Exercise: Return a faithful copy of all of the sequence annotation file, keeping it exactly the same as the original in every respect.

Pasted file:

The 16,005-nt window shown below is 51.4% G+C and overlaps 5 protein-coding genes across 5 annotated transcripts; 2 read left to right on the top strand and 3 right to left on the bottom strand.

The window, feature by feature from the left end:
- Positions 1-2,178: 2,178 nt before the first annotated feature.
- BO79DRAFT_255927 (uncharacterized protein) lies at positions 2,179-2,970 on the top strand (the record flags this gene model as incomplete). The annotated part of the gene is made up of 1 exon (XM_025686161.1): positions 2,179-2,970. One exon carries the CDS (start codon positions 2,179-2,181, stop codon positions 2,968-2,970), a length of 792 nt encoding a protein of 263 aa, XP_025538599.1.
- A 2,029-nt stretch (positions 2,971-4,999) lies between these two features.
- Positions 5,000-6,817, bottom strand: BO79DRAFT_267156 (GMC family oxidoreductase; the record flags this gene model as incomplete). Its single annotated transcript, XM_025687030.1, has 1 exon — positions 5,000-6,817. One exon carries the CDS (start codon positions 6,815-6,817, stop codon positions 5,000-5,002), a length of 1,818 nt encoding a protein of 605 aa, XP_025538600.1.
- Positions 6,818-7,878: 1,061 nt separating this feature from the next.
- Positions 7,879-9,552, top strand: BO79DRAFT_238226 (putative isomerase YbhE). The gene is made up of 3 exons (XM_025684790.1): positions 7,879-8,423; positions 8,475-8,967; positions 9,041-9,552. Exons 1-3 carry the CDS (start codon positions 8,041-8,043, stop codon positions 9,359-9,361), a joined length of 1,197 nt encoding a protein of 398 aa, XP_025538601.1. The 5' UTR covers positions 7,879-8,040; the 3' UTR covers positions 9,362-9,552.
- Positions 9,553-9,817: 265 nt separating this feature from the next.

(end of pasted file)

The 16,005-nt window shown below is 51.4% G+C and overlaps 5 protein-coding genes across 5 annotated transcripts; 2 read left to right on the top strand and 3 right to left on the bottom strand.

The window, feature by feature from the left end:
- Positions 1-2,178: 2,178 nt before the first annotated feature.
- BO79DRAFT_255927 (uncharacterized protein) lies at positions 2,179-2,970 on the top strand (the record flags this gene model as incomplete). The annotated part of the gene is made up of 1 exon (XM_025686161.1): positions 2,179-2,970. One exon carries the CDS (start codon positions 2,179-2,181, stop codon positions 2,968-2,970), a length of 792 nt encoding a protein of 263 aa, XP_025538599.1.
- A 2,029-nt stretch (positions 2,971-4,999) lies between these two features.
- Positions 5,000-6,817, bottom strand: BO79DRAFT_267156 (GMC family oxidoreductase; the record flags this gene model as incomplete). Its single annotated transcript, XM_025687030.1, has 1 exon — positions 5,000-6,817. One exon carries the CDS (start codon positions 6,815-6,817, stop codon positions 5,000-5,002), a length of 1,818 nt encoding a protein of 605 aa, XP_025538600.1.
- Positions 6,818-7,878: 1,061 nt separating this feature from the next.
- Positions 7,879-9,552, top strand: BO79DRAFT_238226 (putative isomerase YbhE). The gene is made up of 3 exons (XM_025684790.1): positions 7,879-8,423; positions 8,475-8,967; positions 9,041-9,552. Exons 1-3 carry the CDS (start codon positions 8,041-8,043, stop codon positions 9,359-9,361), a joined length of 1,197 nt encoding a protein of 398 aa, XP_025538601.1. The 5' UTR covers positions 7,879-8,040; the 3' UTR covers positions 9,362-9,552.
- Positions 9,553-9,817: 265 nt separating this feature from the next.